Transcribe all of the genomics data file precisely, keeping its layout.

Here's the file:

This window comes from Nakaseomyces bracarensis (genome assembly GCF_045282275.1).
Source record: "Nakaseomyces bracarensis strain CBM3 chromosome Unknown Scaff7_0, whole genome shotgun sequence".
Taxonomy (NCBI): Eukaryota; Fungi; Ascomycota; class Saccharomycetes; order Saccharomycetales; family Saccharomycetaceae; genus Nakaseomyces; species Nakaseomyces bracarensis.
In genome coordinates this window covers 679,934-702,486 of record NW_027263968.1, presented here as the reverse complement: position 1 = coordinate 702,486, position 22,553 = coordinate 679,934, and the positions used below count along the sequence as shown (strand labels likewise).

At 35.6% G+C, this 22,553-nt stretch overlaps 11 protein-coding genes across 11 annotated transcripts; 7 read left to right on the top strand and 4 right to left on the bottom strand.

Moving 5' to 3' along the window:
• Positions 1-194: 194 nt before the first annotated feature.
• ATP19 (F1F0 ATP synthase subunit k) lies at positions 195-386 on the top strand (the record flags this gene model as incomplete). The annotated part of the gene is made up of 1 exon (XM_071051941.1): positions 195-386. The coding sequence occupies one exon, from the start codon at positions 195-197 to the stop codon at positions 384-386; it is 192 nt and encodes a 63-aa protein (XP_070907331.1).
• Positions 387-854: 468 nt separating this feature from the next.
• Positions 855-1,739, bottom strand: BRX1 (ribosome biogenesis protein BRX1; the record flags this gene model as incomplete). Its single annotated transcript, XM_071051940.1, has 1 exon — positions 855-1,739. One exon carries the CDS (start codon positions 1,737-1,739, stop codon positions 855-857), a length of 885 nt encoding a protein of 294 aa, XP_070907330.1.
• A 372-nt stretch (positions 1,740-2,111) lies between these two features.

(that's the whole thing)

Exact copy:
This window comes from Nakaseomyces bracarensis (genome assembly GCF_045282275.1).
Source record: "Nakaseomyces bracarensis strain CBM3 chromosome Unknown Scaff7_0, whole genome shotgun sequence".
Taxonomy (NCBI): Eukaryota; Fungi; Ascomycota; class Saccharomycetes; order Saccharomycetales; family Saccharomycetaceae; genus Nakaseomyces; species Nakaseomyces bracarensis.
In genome coordinates this window covers 679,934-702,486 of record NW_027263968.1, presented here as the reverse complement: position 1 = coordinate 702,486, position 22,553 = coordinate 679,934, and the positions used below count along the sequence as shown (strand labels likewise).

At 35.6% G+C, this 22,553-nt stretch overlaps 11 protein-coding genes across 11 annotated transcripts; 7 read left to right on the top strand and 4 right to left on the bottom strand.

Moving 5' to 3' along the window:
• Positions 1-194: 194 nt before the first annotated feature.
• ATP19 (F1F0 ATP synthase subunit k) lies at positions 195-386 on the top strand (the record flags this gene model as incomplete). The annotated part of the gene is made up of 1 exon (XM_071051941.1): positions 195-386. The coding sequence occupies one exon, from the start codon at positions 195-197 to the stop codon at positions 384-386; it is 192 nt and encodes a 63-aa protein (XP_070907331.1).
• Positions 387-854: 468 nt separating this feature from the next.
• Positions 855-1,739, bottom strand: BRX1 (ribosome biogenesis protein BRX1; the record flags this gene model as incomplete). Its single annotated transcript, XM_071051940.1, has 1 exon — positions 855-1,739. One exon carries the CDS (start codon positions 1,737-1,739, stop codon positions 855-857), a length of 885 nt encoding a protein of 294 aa, XP_070907330.1.
• A 372-nt stretch (positions 1,740-2,111) lies between these two features.